In addition to geographical position, another major natural industrial-commercial asset of Hong Kong has been human resources. The population of the territory was less than six million in the late 20th century. However, there was an abundance of labour close by in the region that could be readily tapped through direct external investment and outsourcing. In Hong Kong itself, a skilled, adaptable, and hard-working labour force coupled with the adoption of modern British/Western business methods and technology ensured that opportunities for external trade, investment, and recruitment were maximised.

Since the 1970s, the economy of Hong Kong has been governed both under British and Chinese rule under an economic policy dubbed Positive non-interventionism espoused by former financial secretary John James Cowperthwaite.

Traditionally, the Hong Kong government has raised revenue from the sale and taxation of land but not engaged in industry and commerce for profit. From its revenues, the government has built roads, schools, hospitals, and other public infrastructure facilities and services. It has also operated a welfare insurance scheme. However, the authorities have generally avoided owning and running business enterprises, engaging in trade protectionism, or imposing regulatory controls. There has been relatively little popular pressure for higher government spending. Over the decades, successive political administrations have managed to avoid running up large budget deficits; and by restraining public borrowing, credit expansion and inflation have been held in check.

Measuring discrepancies between the rich and poor with the Gini Coefficient indicates that the wealth gap continues to widen in Hong Kong since the new millennium. As of 2006 Hong Kong's measurement is at 53.3, which means the difference between the rich and poor is far greater than that of the People's Republic of China.[2] Many of the financial tycoons also oppose universal suffrage, since the large number of poor would vote for populists who promise costly social programs.[3].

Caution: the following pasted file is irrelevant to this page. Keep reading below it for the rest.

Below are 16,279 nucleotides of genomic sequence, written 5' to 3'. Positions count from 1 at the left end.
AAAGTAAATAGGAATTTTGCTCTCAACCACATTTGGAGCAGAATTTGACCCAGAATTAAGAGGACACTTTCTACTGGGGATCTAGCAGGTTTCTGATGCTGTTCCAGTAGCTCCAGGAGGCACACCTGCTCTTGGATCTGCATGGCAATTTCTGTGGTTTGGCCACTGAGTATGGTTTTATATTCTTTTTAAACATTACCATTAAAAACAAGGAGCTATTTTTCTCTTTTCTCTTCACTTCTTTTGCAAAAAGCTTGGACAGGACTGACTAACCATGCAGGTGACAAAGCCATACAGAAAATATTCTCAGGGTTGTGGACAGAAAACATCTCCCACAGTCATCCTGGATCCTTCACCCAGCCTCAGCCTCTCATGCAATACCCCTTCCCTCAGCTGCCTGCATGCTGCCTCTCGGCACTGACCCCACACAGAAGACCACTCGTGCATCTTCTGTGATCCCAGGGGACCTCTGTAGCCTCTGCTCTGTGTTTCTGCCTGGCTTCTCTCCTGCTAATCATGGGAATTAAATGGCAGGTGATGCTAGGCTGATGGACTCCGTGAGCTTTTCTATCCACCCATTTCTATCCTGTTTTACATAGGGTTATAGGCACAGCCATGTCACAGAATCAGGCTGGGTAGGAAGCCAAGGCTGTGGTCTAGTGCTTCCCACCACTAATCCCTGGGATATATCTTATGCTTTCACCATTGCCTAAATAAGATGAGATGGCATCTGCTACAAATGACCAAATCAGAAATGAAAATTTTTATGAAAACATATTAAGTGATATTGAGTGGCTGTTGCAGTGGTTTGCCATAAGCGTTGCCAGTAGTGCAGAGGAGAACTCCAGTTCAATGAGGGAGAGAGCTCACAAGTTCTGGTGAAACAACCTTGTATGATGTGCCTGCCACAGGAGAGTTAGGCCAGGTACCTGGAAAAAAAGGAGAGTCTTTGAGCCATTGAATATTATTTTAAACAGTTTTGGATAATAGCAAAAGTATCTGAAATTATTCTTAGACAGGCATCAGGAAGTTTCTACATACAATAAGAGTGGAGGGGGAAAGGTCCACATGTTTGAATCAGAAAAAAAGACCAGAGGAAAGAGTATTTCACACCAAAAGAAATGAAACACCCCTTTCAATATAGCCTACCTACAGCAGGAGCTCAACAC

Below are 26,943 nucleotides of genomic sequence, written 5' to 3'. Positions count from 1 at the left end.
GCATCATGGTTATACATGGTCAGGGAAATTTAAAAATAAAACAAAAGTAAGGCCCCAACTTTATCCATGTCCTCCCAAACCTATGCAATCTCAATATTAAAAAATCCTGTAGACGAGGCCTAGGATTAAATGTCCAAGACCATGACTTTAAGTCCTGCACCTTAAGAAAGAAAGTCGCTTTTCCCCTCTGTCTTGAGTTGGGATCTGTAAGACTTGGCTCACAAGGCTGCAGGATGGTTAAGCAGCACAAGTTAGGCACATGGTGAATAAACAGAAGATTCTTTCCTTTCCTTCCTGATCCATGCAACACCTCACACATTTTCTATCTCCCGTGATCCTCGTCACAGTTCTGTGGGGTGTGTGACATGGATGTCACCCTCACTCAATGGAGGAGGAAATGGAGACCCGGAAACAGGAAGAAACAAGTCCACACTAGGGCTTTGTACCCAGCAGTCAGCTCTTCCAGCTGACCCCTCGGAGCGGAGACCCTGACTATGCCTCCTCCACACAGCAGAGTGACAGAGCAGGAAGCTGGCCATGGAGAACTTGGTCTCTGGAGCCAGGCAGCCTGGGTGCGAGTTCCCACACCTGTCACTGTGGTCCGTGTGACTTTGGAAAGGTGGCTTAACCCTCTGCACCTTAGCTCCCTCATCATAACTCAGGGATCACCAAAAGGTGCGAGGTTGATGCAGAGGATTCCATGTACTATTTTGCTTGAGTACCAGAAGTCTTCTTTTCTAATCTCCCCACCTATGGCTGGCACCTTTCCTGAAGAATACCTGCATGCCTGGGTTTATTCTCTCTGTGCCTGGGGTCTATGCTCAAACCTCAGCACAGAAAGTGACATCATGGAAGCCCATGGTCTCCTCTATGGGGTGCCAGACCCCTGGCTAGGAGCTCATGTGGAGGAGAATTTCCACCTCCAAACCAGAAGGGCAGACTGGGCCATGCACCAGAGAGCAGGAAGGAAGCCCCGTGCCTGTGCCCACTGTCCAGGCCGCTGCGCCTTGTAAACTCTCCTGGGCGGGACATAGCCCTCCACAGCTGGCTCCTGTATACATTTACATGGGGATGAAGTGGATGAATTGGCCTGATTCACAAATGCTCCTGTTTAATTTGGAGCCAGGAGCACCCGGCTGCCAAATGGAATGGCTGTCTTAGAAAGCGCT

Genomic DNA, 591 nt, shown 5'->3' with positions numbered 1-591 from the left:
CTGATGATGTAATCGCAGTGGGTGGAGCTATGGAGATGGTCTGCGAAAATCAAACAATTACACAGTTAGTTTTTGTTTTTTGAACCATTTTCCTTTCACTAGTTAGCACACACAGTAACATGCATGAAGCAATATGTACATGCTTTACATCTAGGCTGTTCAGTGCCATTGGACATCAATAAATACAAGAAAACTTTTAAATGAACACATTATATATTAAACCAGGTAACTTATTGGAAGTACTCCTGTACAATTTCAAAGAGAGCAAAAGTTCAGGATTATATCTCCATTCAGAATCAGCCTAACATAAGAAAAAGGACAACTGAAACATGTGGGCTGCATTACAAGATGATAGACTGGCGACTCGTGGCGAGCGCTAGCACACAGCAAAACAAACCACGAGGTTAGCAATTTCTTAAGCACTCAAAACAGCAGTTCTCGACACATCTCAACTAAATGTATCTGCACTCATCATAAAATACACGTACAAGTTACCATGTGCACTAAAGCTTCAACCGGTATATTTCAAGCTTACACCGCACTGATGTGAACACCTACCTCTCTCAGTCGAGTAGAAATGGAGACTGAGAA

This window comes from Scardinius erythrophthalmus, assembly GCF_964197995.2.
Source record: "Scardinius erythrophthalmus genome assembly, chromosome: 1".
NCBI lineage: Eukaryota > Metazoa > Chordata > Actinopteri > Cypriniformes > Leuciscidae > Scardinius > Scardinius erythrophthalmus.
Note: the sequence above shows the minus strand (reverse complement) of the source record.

Hong Kong seems likely to remain a highly free market-enterprise society. Such things as political production planning and price and import controls are fundamentally incompatible with the kind of globally open, competitive economic environment in which Hong Kong firms and industries operate. Currently, Hong Kong is ranking at the third place of the Global Financial Centres Index, right behind London and New York.


Stock exchange

The Hong Kong Stock Exchange is the 6th largest in the world, with a market capitalisation of about US$2.97 trillion. In 2006, the value of initial public offerings conducted in Hong Kong was second highest in the world after London[4]. The rival stock exchange of the future is expected to be the Shanghai Stock Exchange. As of 2006, Hong Kong Exchanges and Clearing (HKEX) has an average daily turnover of 33.4 billion dollars, which is 12 times that of Shanghai.[4]